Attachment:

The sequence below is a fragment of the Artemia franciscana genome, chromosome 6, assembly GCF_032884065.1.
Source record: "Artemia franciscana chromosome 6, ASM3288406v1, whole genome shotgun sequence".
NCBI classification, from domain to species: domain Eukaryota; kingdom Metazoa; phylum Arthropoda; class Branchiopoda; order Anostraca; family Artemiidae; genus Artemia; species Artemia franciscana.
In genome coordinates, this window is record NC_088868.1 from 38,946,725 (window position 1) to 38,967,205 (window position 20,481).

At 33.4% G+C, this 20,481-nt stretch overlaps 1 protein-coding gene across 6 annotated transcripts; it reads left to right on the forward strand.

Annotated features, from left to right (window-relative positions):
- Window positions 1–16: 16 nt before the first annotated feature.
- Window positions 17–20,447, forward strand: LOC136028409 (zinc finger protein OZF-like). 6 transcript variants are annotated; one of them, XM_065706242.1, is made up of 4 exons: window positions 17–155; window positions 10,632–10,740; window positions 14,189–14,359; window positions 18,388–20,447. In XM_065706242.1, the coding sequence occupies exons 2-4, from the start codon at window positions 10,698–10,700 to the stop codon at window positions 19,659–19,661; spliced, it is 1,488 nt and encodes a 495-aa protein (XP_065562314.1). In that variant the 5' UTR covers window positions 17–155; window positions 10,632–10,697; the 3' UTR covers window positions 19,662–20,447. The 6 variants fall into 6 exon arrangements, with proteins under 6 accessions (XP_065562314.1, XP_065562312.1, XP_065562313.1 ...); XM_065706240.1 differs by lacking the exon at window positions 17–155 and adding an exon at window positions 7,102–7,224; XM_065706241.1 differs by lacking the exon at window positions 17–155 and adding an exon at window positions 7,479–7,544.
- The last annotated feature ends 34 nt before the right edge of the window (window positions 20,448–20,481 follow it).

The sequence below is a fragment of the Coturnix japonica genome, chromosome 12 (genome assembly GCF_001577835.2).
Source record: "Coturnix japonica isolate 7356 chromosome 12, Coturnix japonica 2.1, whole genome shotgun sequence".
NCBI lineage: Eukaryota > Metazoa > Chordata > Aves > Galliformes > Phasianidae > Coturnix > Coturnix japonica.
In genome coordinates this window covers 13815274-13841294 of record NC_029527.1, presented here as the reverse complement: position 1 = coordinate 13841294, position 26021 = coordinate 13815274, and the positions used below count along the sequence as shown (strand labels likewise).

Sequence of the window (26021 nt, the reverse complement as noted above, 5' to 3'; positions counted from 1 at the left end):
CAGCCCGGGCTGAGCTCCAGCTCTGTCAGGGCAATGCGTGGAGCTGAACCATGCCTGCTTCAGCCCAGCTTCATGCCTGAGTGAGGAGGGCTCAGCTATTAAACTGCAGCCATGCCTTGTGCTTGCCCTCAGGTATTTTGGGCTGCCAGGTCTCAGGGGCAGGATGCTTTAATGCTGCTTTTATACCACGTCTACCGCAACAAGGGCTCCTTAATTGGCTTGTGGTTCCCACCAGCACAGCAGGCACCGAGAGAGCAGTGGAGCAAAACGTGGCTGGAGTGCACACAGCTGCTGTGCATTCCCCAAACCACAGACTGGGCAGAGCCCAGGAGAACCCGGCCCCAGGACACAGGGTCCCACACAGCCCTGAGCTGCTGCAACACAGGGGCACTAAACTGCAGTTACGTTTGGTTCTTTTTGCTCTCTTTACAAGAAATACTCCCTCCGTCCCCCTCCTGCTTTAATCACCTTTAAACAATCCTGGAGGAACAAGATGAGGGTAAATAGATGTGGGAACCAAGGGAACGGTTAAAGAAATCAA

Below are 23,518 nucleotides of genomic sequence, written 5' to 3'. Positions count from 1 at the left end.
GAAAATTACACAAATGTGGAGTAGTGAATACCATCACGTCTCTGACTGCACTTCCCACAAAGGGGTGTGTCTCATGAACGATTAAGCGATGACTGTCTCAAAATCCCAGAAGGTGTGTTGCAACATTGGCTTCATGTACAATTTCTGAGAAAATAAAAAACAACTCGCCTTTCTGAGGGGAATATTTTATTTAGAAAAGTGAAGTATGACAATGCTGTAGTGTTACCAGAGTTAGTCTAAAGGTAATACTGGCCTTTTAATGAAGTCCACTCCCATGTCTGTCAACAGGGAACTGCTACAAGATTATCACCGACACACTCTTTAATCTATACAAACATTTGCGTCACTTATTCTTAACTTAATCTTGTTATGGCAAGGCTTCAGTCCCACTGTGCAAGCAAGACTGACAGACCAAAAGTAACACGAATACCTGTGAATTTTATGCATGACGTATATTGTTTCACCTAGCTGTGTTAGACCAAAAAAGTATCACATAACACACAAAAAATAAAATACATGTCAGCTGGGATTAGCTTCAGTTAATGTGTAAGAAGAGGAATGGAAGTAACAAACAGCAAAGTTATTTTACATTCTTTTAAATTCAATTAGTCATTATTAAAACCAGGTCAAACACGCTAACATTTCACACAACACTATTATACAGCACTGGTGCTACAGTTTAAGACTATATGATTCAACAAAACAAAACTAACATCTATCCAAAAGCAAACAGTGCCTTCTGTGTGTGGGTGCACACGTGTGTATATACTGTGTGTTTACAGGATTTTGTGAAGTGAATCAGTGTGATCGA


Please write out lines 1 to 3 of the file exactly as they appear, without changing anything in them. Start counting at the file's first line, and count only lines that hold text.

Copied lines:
The sequence below is a fragment of the Artemia franciscana genome, chromosome 6, assembly GCF_032884065.1.
Source record: "Artemia franciscana chromosome 6, ASM3288406v1, whole genome shotgun sequence".
NCBI classification, from domain to species: domain Eukaryota; kingdom Metazoa; phylum Arthropoda; class Branchiopoda; order Anostraca; family Artemiidae; genus Artemia; species Artemia franciscana.